At the same time, freelancers should understand that their client roster may be slow to grow in the early days. After her freelance debut at the LA Times, Chen said, it took several months before she landed her next pitch in Atmos magazine. Now with a steady client base, she also has a list of editors she wants to pitch, and gives advice to others on getting clients.
“I’ve definitely been approached by people who want to freelance, and a common theme I see is that they know exactly what to do, but they’re just getting too much in their head,” she said. “Honestly, they should just go for it.”
Use an invoicing system that works for you
Love ‘em or hate ‘em, invoices are a huge part of the freelance journalism career path – and it’s absolutely crucial to keep track of them.
In a perfect world, freelancers would submit an invoice and get paid right away. However, it’s rarely a smooth process. Every media outlet has a different invoicing system, ranging from simply sending an email to filling out numerous forms and logins. On top of that, each publication pays at its own pace — meaning freelance journalists can wait from 30 to 90 days for payment. This can be frustrating when you have regularly scheduled bills, like rent, to pay.
Organizing your invoicing system is one way to have control. Some freelancers, like Cisneros Mejia, opt for using software such as QuickBooks or Bonsai. She specifically uses an automated system so all of her invoices go out on time.
“I definitely recommend investing some kind of invoicing software that will allow you to pick the dates and have automated reminder emails to go to the client,” she said. “Because I think that so much of our work is creating content from literally nothing, we often forget about those little details.”
Many freelancers, though, keep it simple and use a spreadsheet. Lewis, now an author and the founder of the Institute for Independent Journalists, came up with an all-in-one sheet to track ongoing projects, income and invoices that haven’t been sent out yet. It’s one of her instruction materials in the IIJ’s freelance courses.
“I like to reframe invoices from this chore to imagining myself with buckets of coins pouring into my fingers as I invoice,” she said. “Find a way to make it part of your routine. I do it when I’m watching trash TV at night. And so it’s this fun thing I look forward to.”
Create a community
Freelancing can be a lonely road without co-workers to commiserate with, but many of the independent journalists I spoke with have found remedies.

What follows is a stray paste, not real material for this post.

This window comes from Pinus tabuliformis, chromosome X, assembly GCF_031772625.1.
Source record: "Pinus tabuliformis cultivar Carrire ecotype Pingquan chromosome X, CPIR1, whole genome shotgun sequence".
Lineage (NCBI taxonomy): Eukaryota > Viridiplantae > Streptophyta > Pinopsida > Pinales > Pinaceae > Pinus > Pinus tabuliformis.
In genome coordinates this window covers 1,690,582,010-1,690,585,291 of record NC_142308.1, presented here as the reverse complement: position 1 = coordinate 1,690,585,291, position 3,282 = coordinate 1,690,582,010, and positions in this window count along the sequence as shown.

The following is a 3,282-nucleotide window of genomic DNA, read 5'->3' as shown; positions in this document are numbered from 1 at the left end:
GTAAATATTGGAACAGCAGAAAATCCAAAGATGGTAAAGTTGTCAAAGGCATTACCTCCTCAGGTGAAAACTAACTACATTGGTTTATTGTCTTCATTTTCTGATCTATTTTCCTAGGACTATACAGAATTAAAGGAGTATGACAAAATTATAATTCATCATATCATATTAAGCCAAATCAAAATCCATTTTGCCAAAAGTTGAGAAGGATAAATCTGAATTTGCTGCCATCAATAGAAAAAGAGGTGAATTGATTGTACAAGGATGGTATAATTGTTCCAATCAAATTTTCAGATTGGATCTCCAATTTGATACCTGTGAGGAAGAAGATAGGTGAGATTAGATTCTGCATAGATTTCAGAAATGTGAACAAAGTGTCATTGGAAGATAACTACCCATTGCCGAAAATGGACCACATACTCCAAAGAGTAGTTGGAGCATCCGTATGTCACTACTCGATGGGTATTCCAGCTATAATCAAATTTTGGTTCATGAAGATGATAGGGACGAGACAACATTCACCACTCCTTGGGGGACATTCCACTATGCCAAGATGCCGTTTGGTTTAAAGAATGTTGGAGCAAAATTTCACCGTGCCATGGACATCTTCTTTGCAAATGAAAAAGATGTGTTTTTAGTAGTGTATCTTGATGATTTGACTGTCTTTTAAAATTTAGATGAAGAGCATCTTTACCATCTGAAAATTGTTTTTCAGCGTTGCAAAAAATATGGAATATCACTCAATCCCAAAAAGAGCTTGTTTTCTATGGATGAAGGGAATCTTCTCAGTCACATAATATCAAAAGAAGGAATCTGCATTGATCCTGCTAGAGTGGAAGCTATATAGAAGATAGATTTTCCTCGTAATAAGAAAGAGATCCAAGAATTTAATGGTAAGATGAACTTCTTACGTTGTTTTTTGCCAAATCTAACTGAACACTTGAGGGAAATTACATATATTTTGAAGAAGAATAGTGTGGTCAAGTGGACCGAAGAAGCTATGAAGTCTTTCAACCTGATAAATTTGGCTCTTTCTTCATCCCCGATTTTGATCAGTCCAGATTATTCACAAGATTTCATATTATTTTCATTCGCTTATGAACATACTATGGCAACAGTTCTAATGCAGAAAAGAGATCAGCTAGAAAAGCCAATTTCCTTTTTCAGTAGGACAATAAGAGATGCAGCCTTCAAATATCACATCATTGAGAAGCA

While Denhart worked as a critic running the reality TV site realityblurred, he found community through the commenters on his blog and from other blogs, writing groups and professional communities like the Television Critics Association, of which he’s now vice president.
“Just hearing from other writers and freelancers about what they’re going through is so useful to knowing that you’re not alone and have shared experiences,” he said. “The more we can support each other, the more we can share resources, the more we can connect with each other, the better off we’ll all be.”
A lot of freelancers are now putting their efforts into making those connections for other independent journalists. Valot is a board member of the Society of Professional Journalists’ Freelance Community and curates the SPJ Freelance social media accounts, reposting opportunities and news. Cisneros Mejia cultivated her own freelance community with her podcast, Talk Freelance to Me. And Lewis founded the IIJ during the pandemic, as it grew out of a community of long-form journalists she met with monthly via Zoom.
“Knowing [that] these people who had so many accolades as really accomplished journalists were also struggling and had the same kind of self-doubt that I had really kept me going,” she said. “After my 12 years as a full-time independent journalist, I was still learning new things from other peers, and I realized we should all be doing this together in a big community, not just a group of eight on Zoom.”
Many journalists are concerned about burnout, but freelance journalists have the added stress of making their own schedule and sometimes living invoice to invoice.
McKay, who runs RoyalTee Magazine, a lifestyle publication aimed at millennials and Gen-Z readers of color, uses two planners — her Google Calendar and an old-school paper one — to balance her workload and her family life. She has found that drawing boundaries with her time, like not taking meetings after a certain hour, has helped her ward off burnout.
“Being a mom, I have to do certain things at a certain time or it just won’t happen,” she said. “I know between this time and this time, I’m working with my clients, and I like to schedule certain things strategically.”
When clients come calling all at once, it can be hard to say no, especially if you worry about when the next gig will come along. But there are times when you’ll need to prioritize, Lewis said. For 14 years, she’s taught freelancers the 3 Ps model, which she now teaches at the IIJ’s Freelance Business Workshops. Those Ps stand for three reasons freelancers should consider why they’re taking a gig: Is it because the pay is good, is it a good opportunity for their portfolio, or is it something they’re very passionate about?
“Sometimes it’s more than one, which is great,” she said. “Know the reason and then hold yourself accountable.” From there, she said, you can build a manageable schedule for yourself.
“Give yourself work hours and give yourself rest hours,” said Lewis. “You may have busy times and then catch up on the rest, but you cannot just work 24/7 for weeks and weeks and weeks, because it’s really unsustainable.”